Gaia’s New Detailed Data From More Than 1.8 Billion Stars

Gaia's Stellar Motion for the Next 400 Thousand Years

Gaia’s stellar motion for the next 400 thousand years. The stars are in constant motion. To the human eye this movement – known as proper motion – is imperceptible, but Gaia is measuring it with more and more precision. The trails on this image show how 40,000 stars, all located within 100 parsecs (326 light years) of the Solar System, will move across the sky in the next 400 thousand years. These proper motions are released as part of the Gaia Early Data Release 3 (Gaia EDR3). They are twice as precise as the proper motions released in the previous Gaia DR2. The increase in precision is because Gaia has now measured the stars more times and over a longer interval of time. This represents a major improvement in Gaia EDR3 with respect to Gaia DR2. Credit: ESA/Gaia/DPAC; CC BY-SA 3.0 IGO. Acknowledgement: A. Brown, S. Jordan, T. Roegiers, X. Luri, E. Masana, T. Prusti and A. Moitinho.

The motion of stars in the outskirts of our galaxy hints at significant changes in the history of the Milky Way. This and other equally fascinating results come from a set of papers that demonstrate the quality of ESA’s Gaia Early third Data Release (EDR3), which is made public on December 3, 2020.

Astronomers from the Gaia Data Processing and Analysis Consortium (DPAC) saw the evidence of the Milky Way’s past by looking at stars in the direction of the galaxy’s ‘anticenter.’ This is in the exact opposite direction on the sky from the center of the galaxy.

The results on the anticenter come from one of the four ‘demonstration papers’ released alongside the Gaia data. The others use Gaia data to provide a huge extension to the census of nearby stars, derive the shape of the Solar System’s orbit around the center of the galaxy, and probe structures in two nearby galaxies to the Milky Way. The papers are designed to highlight the improvements and quality of the newly published data.

Gaia's Early Data Release 3 in Numbers

Gaia’s Early Data Release 3 in numbers. Credit: ESA; CC BY-SA 3.0 IGO

What’s new in EDR3?

Gaia EDR3 contains detailed information on more than 1.8 billion sources, detected by the Gaia spacecraft. This represents an increase of more than 100 million sources over the previous data release (Gaia DR2), which was made public in April 2018. Gaia EDR3 also contains color information for around 1.5 billion sources, an increase of about 200 million sources over Gaia DR2. As well as including more sources, the general accuracy and precision of the measurements has also improved.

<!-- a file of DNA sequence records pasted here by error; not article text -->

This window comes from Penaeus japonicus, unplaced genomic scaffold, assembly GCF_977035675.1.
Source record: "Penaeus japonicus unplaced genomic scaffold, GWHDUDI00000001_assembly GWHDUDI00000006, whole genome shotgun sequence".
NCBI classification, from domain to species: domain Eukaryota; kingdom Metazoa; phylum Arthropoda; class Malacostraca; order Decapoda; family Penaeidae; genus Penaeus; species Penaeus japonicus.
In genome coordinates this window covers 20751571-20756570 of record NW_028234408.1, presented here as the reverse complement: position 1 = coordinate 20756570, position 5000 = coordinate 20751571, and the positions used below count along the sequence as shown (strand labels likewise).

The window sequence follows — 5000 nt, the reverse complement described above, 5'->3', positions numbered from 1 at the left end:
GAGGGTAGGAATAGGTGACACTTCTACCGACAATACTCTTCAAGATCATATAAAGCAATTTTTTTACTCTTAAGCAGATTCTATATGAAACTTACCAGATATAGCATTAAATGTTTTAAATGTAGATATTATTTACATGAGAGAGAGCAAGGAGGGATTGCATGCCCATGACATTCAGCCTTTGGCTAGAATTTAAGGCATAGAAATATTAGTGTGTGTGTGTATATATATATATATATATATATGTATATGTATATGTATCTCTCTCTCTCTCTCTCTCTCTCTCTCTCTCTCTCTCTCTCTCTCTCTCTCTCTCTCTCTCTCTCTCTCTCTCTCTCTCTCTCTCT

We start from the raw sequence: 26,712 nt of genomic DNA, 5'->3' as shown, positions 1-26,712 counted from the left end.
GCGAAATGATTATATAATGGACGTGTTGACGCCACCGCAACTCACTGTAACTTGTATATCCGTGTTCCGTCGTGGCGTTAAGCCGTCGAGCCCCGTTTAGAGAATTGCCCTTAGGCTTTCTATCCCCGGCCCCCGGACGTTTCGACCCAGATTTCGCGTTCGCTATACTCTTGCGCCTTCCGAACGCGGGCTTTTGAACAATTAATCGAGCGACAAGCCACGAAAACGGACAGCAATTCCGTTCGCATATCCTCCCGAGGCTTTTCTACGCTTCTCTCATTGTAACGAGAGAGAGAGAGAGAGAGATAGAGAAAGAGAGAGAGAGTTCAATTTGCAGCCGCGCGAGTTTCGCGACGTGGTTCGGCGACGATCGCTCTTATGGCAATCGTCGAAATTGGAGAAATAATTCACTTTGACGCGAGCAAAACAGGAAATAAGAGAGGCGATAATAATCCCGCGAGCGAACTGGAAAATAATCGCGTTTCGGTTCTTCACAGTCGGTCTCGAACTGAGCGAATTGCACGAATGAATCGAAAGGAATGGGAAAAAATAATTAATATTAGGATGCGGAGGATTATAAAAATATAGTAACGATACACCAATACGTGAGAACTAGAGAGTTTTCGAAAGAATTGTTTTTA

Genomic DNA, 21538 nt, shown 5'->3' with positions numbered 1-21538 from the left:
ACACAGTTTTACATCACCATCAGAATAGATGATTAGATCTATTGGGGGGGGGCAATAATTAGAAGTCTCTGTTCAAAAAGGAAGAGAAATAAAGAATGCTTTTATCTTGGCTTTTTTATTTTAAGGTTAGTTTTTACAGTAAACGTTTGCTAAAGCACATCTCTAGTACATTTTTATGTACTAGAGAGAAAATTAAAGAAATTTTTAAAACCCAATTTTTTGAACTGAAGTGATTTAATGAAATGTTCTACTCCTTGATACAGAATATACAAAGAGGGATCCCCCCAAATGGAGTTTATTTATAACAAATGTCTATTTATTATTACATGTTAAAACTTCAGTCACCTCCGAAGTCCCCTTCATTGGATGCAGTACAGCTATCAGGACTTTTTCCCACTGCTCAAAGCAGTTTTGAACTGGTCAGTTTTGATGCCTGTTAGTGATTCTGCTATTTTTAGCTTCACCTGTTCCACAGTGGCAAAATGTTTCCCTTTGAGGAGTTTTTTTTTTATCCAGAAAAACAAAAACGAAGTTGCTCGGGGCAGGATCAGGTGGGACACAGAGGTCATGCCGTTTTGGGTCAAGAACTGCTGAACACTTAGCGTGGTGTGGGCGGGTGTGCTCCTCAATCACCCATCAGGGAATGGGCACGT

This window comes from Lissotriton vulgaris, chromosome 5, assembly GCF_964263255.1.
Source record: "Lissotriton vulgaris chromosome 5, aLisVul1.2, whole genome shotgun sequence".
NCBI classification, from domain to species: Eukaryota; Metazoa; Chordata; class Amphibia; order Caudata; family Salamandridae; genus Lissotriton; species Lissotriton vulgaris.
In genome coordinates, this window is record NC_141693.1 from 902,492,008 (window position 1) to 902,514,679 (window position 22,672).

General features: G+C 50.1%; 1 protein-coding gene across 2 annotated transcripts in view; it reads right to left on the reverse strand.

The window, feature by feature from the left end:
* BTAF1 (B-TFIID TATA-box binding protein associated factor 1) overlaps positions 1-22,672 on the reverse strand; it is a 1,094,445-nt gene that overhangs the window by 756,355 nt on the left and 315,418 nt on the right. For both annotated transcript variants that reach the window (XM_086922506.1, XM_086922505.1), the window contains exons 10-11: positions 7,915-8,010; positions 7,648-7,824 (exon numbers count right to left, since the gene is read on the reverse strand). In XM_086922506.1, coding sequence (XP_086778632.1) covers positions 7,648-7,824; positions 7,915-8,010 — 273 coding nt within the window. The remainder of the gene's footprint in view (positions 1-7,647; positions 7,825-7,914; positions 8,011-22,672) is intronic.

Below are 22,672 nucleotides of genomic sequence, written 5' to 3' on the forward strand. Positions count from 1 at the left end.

“The new Gaia data promise to be a treasure trove for astronomers,” says Jos de Bruijne, ESA’s Gaia Deputy Project Scientist.

Density of Stars From Gaia's Early Data Release 3

Data from more than 1.8 billion stars have been used to create this map of the entire sky. It shows the total density of stars observed by ESA’s Gaia satellite and released as part of Gaia’s Early Data Release 3 (Gaia EDR3). Brighter regions indicate denser concentrations of stars, while darker regions correspond to patches of the sky where fewer stars are observed. In contrast to the brightness map in color which is enhanced by the brightest and most massive stars, this view shows the distribution of all stars, including faint and distant ones. The bright horizontal structure that dominates the image is the plane of the galaxy. It is a flattened disc that hosts most of our galaxy’s stars. The bulge in the center of the image is surrounding the center of the galaxy. Credit: ESA/Gaia/DPAC; CC BY-SA 3.0 IGO. Acknowledgement: A. Moitinho and M. Barros

To the galactic anticenter

The new Gaia data have allowed astronomers to trace the various populations of older and younger stars out towards the very edge of our galaxy – the galactic anticenter. Computer models predicted that the disc of the Milky Way will grow larger with time as new stars are born. The new data allow us to see the relics of the 10 billion-year-old ancient disc and so determine its smaller extent compared to the Milky Way’s current disc size.

The new data from these outer regions also strengthen the evidence for another major event in the more recent past of the galaxy.

The data show that in the outer regions of the disc there is a component of slow-moving stars above the plane of our galaxy that are heading downwards towards the plane, and a component of fast-moving stars below the plane that are moving upwards. This extraordinary pattern had not been anticipated before. It could be the result of the near-collision between the Milky Way and the Sagittarius dwarf galaxy that took place in our galaxy’s more recent past.

The Sagittarius dwarf galaxy contains a few tens of millions of stars and is currently in the process of being cannibalized by the Milky Way. Its last close pass to our galaxy was not a direct hit, but this would have been enough so that its gravity perturbed some stars in our galaxy like a stone dropping into water.

Gaia's View of Milky Way's Neighboring Galaxies

The Large…

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